January 19th, 2012 9:20 AM by Mel Samick
Stocks bounced off their lows last Friday, but still ended in negative territory amid expectations of an imminent S&P ratings downgrade of several Euro zone countries. Despite the day's losses, stocks still posted a gain for the week. The Dow Jones industrial average finished at 12,422, up 0.5 percent for the week. The Standard & Poor's 500 Index finished at 1,289, advancing 0.9 percent while the NASDAQ Composite Index finished at 2,710, gaining 1.4 percent for the week. With stocks off their worst levels, some experts said the move implies that U.S. equities may have already priced in the negative news or are in the process of decoupling from Europe. It seems as if we are seeing the U.S. market being a lot less reactive to Europe and a lot more focused domestically. On the economic front, Consumer Sentiment reached 74.0 in its preliminary January reading, soaring to the highest level since May, according to the University of Michigan's Consumer Sentiment Index.
Standard & Poor's credit rating downgrades of nine Euro zone countries will fuel attempts by European Union lawmakers to slap stricter curbs on sovereign ratings. European shares and the Euro currency gradually recovered on Monday from early losses triggered by the mass downgrade of Euro zone sovereign ratings last week, but they still looked vulnerable amid rising fears of a disorderly Greek debt default. Markets had already reacted to the downgrades on Friday, and European assets steadied by Monday afternoon, but activity was limited with U.S. markets closed and the problems in the region's debt markets continuing to weigh on sentiment.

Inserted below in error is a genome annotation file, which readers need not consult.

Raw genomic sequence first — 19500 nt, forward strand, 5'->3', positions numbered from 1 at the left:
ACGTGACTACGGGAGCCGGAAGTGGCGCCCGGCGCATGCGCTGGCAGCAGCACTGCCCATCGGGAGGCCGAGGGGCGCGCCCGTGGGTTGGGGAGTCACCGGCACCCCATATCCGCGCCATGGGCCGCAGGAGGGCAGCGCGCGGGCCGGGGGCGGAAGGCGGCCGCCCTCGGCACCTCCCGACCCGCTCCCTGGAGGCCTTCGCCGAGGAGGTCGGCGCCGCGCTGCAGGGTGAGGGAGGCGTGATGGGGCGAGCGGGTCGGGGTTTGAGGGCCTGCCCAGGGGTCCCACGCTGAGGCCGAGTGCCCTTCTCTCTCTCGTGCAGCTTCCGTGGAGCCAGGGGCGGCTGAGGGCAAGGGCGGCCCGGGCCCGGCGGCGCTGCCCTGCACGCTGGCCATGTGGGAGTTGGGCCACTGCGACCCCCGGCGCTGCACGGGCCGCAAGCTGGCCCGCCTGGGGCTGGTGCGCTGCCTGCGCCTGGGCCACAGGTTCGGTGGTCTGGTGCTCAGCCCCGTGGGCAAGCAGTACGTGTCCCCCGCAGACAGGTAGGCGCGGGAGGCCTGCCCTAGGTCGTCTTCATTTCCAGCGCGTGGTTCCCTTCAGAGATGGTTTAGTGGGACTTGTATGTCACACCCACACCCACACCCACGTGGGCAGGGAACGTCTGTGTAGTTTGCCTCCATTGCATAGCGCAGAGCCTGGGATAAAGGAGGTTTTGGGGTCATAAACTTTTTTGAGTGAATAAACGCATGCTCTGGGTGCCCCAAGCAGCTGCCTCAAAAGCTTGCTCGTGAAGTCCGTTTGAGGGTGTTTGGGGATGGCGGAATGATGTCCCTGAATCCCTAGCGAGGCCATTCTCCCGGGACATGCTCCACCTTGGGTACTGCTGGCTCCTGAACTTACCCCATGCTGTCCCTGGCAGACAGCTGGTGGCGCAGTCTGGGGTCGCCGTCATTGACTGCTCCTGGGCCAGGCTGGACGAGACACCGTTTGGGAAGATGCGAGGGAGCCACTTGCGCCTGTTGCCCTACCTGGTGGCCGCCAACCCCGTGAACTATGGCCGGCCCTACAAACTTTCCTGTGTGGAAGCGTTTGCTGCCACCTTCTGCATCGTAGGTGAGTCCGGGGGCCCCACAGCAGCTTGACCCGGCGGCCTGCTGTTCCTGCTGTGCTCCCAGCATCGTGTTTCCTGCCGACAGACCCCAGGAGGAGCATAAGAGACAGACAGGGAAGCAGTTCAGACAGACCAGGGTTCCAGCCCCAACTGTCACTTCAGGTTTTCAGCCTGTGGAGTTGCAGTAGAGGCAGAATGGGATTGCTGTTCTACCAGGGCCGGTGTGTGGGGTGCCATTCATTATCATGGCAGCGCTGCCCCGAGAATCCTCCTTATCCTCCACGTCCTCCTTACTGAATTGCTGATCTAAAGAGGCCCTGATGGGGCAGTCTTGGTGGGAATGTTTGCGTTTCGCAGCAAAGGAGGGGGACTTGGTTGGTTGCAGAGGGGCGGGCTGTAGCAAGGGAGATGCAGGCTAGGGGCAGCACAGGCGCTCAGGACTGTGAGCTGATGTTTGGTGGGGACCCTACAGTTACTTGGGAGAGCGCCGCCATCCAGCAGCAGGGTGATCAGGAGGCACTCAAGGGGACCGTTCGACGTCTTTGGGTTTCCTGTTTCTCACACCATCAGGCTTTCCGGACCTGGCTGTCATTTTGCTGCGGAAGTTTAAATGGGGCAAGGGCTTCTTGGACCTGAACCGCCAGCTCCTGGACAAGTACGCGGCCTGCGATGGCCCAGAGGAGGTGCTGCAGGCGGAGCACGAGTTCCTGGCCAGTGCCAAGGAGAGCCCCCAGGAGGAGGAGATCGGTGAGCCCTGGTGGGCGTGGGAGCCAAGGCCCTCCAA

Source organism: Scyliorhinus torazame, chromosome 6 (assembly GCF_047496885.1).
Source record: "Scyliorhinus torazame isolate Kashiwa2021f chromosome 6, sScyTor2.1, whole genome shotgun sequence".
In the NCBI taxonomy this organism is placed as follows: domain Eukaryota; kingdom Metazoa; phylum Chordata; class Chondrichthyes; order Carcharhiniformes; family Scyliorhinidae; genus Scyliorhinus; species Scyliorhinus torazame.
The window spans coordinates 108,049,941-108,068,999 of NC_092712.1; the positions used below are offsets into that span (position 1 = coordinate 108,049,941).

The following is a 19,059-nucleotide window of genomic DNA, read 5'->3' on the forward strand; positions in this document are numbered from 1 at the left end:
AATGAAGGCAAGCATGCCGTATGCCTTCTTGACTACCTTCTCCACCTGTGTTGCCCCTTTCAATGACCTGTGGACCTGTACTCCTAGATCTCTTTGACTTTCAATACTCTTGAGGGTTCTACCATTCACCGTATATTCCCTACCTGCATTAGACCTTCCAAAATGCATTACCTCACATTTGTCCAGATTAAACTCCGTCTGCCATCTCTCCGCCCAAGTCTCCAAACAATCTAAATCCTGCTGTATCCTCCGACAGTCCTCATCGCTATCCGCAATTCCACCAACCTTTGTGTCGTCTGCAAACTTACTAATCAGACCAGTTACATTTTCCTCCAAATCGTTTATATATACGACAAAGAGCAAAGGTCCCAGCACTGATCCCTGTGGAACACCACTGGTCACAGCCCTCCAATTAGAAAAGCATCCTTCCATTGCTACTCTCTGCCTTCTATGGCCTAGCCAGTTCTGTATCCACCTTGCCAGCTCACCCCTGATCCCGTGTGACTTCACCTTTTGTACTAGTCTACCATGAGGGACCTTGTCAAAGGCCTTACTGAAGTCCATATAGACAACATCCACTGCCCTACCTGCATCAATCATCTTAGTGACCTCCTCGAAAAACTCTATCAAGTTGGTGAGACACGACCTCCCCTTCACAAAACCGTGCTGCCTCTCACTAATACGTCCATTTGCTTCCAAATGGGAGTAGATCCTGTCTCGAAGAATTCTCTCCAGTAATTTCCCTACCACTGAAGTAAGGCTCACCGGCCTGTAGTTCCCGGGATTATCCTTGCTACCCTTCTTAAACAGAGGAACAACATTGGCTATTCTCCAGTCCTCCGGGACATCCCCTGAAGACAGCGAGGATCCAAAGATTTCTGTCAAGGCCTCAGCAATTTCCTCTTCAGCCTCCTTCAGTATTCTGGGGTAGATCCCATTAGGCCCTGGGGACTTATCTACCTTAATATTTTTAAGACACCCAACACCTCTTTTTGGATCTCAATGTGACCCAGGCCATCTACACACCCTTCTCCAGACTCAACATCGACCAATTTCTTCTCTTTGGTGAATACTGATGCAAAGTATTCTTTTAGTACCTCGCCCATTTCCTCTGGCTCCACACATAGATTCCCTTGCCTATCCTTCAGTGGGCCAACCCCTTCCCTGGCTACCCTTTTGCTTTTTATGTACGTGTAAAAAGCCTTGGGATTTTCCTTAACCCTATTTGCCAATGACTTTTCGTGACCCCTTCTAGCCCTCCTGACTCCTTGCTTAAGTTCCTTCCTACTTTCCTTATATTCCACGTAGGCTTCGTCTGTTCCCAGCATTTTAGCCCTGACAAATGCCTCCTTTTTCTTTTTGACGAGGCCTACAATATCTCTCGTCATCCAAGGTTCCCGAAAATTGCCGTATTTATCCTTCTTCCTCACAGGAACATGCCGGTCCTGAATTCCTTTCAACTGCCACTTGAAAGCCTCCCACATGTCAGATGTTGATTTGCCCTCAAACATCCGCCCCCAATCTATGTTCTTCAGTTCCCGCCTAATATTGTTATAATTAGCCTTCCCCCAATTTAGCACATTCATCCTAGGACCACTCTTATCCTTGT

What's happening with the housing market? Rates for 30-year U.S. mortgages fell to the lowest level on record after Federal Reserve Chairman Ben Bernanke urged lawmakers to do more to revive housing. Bernanke, in a 26-page report to Congress last week, called the weakness in the property market a "significant barrier" to U.S. economic health and outlined possible ways to clear the glut of foreclosed properties, protect homeowners from default and help borrowers take advantage of low borrowing costs. The average rate for a 30-year fixed loan decreased to 3.89 percent in the week ended last Friday, the lowest on record dating to 1971, from 3.91 percent, Freddie Mac said in a statement. The average 15-year rate dropped to 3.16 percent from 3.23 percent. New Home Sales jumped to a seven-month high in November, according to Commerce Department figures released on December 23rd. Sales of Existing Homes rose in November to a 10-month high, according to the National Association of Realtors. . Home-loan applications climbed 4.5 percent in the period ended January 6th, according to a Mortgage Bankers Association index. The Washington-based group's measure of purchases rose 8.1 percent from a three-month low, while its refinancing index increased 3.3 percent.
The financial news should be light in the early part of this holiday shortened week. On Thursday we will receive data on CPI, Housing Starts, Jobless Claims as well as earnings from BofA, Google, and Microsoft. On Friday we will receive earnings data from GE.
Information Provided by NYCB Capital Markets